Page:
Wedding Planning – Where to Start?

I’ll be posting my wedding series in chronological order – I started with my wedding dress shopping experience, because I bought my gowns before I got engaged πŸ™‚

Today’s post is all about how I started the planning process, which began pretty much the day after Azim popped the question! He thought I was crazy to start planning so early, but I knew I’d have a year or less to get a solid plan in place.

He proposed in October, and we determined that the best time for us to get married would be in the summer. I had been leaning towards a fall wedding, but we knew there was a chance he’d be going away for grad school, so we picked a date in late summer. That meant a timeline of roughly 10 months from engagement to wedding day, which was the perfect amount of time for us!

The first thing we did was discuss our guest list/wedding size. We both come from really big families, but we both wanted to have an intimate wedding. This was probably the biggest source of stress and the topic that caused the most arguments between us – I hear this all the time, so I definitely recommend that this be the FIRST thing you talk about if you’re starting the planning process.

I was really strict about including my immediate family (parents + their siblings and my first cousins and grandparents), and close friends. This meant keeping the guest list quite small, causing a lot of heartache for me, but I knew I made the right decision. My extended family (mom’s cousins, aunts, and uncles) were so understanding, and showed me so much love for which I’ll always be grateful.

After we decided on guest list, we made some decisions around location and venue. I did research on getting married in a chateau in France, and found it to be surprisingly less expensive than I’d expected. In fact, it probably would have cost us around the same as getting married in Toronto, but our guests would be shelling out a lot more. It’s also hard for our grandparents to travel, and it was really important to us that they be there, so we nixed that idea.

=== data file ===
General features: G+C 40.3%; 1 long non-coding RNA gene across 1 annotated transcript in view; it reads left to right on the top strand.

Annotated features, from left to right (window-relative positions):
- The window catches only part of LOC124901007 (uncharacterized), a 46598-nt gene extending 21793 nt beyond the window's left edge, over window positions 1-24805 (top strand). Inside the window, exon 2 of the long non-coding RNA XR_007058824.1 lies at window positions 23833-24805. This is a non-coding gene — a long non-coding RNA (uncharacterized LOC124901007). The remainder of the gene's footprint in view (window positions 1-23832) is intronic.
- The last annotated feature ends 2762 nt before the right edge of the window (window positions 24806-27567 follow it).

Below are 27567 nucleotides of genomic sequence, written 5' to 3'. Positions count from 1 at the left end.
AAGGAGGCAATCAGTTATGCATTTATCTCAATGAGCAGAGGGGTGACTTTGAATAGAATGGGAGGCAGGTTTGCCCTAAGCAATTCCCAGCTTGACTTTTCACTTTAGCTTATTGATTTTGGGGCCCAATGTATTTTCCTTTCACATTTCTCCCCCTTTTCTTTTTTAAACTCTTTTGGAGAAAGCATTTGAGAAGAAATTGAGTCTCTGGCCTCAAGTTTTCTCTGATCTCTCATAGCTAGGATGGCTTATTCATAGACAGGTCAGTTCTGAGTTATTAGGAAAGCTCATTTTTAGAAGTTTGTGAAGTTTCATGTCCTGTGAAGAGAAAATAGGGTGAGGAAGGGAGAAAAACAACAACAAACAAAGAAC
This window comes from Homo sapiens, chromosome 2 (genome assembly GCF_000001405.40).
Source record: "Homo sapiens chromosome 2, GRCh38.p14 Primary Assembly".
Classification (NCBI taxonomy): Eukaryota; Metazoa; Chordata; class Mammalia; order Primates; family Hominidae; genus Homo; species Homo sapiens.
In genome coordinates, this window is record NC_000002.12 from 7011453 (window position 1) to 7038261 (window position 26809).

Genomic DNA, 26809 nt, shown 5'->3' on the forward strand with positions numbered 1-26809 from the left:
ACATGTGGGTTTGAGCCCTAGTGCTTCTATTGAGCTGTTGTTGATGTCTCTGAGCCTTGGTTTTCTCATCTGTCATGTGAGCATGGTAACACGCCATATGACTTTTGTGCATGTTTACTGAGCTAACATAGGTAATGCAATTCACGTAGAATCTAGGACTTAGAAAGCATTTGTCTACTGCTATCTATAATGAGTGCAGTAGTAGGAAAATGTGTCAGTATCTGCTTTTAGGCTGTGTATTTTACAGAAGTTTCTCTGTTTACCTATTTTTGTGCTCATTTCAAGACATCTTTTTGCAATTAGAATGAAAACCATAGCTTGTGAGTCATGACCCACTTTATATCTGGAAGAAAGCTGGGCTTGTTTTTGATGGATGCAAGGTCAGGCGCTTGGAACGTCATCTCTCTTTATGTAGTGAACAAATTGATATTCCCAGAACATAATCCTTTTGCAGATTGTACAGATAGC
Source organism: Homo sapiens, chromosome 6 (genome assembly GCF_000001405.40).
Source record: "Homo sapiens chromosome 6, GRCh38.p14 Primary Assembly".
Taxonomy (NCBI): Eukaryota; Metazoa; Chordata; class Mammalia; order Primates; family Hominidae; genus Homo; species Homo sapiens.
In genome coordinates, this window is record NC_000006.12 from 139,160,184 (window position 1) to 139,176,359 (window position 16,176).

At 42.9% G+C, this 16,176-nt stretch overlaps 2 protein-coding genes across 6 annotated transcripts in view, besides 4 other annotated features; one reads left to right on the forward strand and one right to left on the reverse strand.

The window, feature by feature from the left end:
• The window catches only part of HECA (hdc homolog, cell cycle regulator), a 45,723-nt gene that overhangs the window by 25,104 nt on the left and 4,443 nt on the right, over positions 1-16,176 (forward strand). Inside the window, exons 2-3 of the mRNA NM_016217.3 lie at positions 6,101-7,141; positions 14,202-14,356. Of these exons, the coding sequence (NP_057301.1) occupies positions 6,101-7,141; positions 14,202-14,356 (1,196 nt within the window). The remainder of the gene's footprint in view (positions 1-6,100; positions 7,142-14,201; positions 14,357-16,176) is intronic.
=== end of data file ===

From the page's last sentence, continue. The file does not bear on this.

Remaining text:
It was at this point that I engaged my wedding planner. I plan a lot of events at work, and knew that I wanted support to deal with the stressful parts of planning that I don’t enjoy. I really wanted to love every minute of the wedding and planning process! I also wanted to be able to rely on my planner for her connections in the industry, to help find other vendors.

LOVE THIS LADY!!

Hiring Michaela from Michaela Elizabeth Creative was the best decision I made. I am planning on doing a round-up post of vendors soon, but I really had to add in here that she truly helped me achieve my dream wedding. She was professional, attentive, kind, and a lot of fun to work with! I will recommend her over and over.

The first thing I asked Michaela to help me with was finding a venue within my budget. She provided me with options that fit my description, and came with me to check them out. I ended up going with my own choice of Hart House – which threw a curveball at the budget. I love that Michaela helped in other ways to try and keep me within it, without overstepping. I know lots of other planners would not be this conscientious.